(B)(1) Psyllium husk from the dried seed coat (epidermis) of the seed of Plantago (P.) ovata, known as blond psyllium or Indian psyllium, P. indica, or P. psyllium. To qualify for this claim, psyllium seed husk, also known as psyllium husk, shall have a purity of no less than 95 percent, such that it contains 3 percent or less protein, 4.5 percent or less of light extraneous matter, and 0.5 percent or less of heavy extraneous matter, but in no case may the combined extraneous matter exceed 4.9 percent, as determined by U.S. Pharmacopeia (USP) methods described in USP's “The National Formulary,” USP 23, NF 18, p. 1341, (1995), which is incorporated by reference in accordance with 5 U.S.C. 552(a) and 1 CFR part 51. Copies may be obtained from the U.S. Pharmacopeial Convention, Inc., 12601 Twinbrook Pkwy., Rockville, MD 20852, or may be examined at the Center for Food Safety and Applied Nutrition's Library, 5100 Paint Branch Pkwy., College Park, MD 20740, or at the National Archives and Records Administration (NARA). For information on the availability of this material at NARA, call 202-741-6030, or go to: http://www.archives.gov/federal_register/code_of_federal_regulations/ibr_locations.html;

(2) FDA will determine the amount of soluble fiber that is provided by psyllium husk by using a modification of the Association of Official Analytical Chemists' International (AOAC's) method for soluble dietary fiber (991.43) described by Lee et al., “Determination of Soluble and Insoluble Dietary Fiber in Psyllium-containing Cereal Products,” Journal of the AOAC International, 78 (No. 3):724-729, 1995, which is incorporated by reference in accordance with 5 U.S.C. 552(a) and 1 CFR part 51. Copies may be obtained from the AOAC INTERNATIONAL, 481 North Frederick Ave., suite 500, Gaithersburg, MD 20877, or may be examined at the Center for Food Safety and Applied Nutrition's Library, 5100 Paint Branch Pkwy., College Park, MD 20740 or at the National Archives and Records Administration (NARA). For information on the availability of this material at NARA, call 202-741-6030, or go to: http://www.archives.gov/federal_register/code_of_federal_regulations/ibr_locations.html;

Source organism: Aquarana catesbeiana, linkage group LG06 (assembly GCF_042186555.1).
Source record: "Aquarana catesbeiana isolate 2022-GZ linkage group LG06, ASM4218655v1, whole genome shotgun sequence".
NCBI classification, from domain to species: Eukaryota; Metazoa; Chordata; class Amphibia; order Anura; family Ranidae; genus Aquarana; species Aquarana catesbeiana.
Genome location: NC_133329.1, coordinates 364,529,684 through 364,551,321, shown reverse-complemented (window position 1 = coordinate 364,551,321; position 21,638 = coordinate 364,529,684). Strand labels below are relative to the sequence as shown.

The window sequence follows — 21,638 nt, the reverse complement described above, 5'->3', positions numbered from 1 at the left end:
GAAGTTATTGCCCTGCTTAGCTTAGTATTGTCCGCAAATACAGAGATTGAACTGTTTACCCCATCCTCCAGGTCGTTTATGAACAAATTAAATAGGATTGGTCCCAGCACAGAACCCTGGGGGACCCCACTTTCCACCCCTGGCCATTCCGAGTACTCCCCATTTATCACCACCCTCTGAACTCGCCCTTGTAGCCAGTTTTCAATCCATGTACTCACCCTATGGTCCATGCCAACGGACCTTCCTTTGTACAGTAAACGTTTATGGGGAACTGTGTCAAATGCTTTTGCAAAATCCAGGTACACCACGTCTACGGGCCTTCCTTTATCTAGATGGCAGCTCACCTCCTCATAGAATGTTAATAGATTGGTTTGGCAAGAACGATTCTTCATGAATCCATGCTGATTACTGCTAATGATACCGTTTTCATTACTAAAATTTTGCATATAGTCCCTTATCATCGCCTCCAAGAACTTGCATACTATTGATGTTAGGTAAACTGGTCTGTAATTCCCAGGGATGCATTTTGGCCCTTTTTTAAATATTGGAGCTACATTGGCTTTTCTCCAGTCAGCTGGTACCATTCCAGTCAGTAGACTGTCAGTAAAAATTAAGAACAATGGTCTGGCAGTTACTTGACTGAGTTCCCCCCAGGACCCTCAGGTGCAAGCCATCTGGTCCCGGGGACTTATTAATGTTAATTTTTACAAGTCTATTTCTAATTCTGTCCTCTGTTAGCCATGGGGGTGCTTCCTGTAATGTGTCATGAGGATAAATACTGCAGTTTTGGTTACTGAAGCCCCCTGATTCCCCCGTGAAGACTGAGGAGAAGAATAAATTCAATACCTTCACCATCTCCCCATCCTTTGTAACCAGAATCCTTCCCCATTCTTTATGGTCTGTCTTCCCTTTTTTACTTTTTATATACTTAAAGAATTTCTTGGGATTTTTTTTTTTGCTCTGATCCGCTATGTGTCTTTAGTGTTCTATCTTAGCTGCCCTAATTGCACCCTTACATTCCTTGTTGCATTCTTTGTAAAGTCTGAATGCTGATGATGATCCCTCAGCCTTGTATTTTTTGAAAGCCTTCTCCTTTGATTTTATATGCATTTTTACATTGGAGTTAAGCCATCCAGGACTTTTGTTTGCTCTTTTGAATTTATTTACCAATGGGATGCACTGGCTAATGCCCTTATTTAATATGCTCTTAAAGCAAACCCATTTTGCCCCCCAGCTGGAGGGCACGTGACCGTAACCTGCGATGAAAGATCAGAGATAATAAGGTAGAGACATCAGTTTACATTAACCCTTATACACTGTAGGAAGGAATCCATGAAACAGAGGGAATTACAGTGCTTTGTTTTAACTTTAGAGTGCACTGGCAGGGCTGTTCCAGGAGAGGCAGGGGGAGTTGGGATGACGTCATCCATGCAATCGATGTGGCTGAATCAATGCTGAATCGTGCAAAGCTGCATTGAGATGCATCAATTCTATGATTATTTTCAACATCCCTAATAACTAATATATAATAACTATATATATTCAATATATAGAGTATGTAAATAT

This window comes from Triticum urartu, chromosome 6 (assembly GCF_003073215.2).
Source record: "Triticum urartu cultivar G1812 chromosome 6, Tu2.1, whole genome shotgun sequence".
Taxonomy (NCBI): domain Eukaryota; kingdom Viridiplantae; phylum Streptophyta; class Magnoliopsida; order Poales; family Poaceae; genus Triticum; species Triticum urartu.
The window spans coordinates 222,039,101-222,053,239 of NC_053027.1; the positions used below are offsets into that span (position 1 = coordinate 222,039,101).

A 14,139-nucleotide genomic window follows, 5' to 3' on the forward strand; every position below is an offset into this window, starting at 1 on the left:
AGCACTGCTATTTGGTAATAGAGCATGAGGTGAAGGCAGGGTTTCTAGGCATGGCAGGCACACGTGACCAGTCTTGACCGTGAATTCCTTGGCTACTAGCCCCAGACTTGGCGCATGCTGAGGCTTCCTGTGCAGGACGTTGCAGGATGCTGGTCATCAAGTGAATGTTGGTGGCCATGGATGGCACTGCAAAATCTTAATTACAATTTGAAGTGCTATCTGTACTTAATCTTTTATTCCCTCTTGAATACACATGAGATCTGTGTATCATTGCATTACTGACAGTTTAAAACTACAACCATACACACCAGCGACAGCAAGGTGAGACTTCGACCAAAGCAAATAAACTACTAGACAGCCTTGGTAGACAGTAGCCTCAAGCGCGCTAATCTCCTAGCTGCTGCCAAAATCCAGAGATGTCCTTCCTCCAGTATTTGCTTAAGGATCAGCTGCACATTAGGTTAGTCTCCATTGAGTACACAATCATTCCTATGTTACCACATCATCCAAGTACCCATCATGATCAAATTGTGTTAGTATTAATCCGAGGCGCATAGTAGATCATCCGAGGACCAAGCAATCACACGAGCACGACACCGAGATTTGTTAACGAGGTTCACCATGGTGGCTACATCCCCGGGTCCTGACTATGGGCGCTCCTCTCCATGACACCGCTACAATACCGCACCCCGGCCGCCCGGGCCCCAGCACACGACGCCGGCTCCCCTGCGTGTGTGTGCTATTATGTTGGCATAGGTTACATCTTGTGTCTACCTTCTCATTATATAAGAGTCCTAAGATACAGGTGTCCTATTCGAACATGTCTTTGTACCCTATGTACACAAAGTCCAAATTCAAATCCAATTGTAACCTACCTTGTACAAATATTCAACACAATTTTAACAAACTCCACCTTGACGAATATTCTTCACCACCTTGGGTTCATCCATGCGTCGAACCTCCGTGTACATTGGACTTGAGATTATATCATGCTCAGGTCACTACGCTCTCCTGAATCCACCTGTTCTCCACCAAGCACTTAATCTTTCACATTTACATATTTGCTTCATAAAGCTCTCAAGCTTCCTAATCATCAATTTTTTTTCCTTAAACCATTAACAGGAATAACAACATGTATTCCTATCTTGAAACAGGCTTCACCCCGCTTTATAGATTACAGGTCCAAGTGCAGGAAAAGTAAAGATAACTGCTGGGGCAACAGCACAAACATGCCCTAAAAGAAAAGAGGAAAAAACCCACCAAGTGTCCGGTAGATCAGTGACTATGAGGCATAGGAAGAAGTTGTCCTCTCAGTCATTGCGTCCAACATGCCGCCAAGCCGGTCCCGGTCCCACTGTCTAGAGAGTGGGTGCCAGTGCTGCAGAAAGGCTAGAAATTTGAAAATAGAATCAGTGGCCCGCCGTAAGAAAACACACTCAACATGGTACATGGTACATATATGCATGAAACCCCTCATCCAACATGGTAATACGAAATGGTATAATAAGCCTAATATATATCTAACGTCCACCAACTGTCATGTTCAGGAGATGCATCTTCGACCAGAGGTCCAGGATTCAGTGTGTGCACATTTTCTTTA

(iii) Nature of the food eligible to bear the claim. (A) The food product shall include:

(1) One or more of the whole oat or barley foods from paragraphs (c)(2)(ii)(A)(1), (2), (3), and (5) of this section, and the whole oat or barley foods shall contain at least 0.75 gram (g) of soluble fiber per reference amount customarily consumed of the food product; or

(2) The food containing the oatrim from paragraph (c)(2)(ii)(A)(4) of this section or the barley betafiber from paragraph (c)(2)(ii)(A)(6) of this section shall contain at least 0.75 g of beta-glucan soluble fiber per reference amount customarily consumed of the food product; or

(3) Psyllium husk that complies with paragraph (c)(2)(ii)(B) of this section, and the psyllium food shall contain at least 1.7 g of soluble fiber per reference amount customarily consumed of the food product;

(B) The amount of soluble fiber shall be declared in the nutrition label, consistent with §101.9(c)(6)(i)(A).

(C) The food shall meet the nutrient content requirement in §101.62 for a “low saturated fat” and “low cholesterol” food; and

(D) The food shall meet the nutrient content requirement in §101.62(b)(2) for a “low fat” food, unless the food exceeds this requirement due to fat content derived from whole oat sources listed in paragraph (c)(2)(ii)(A) of this section.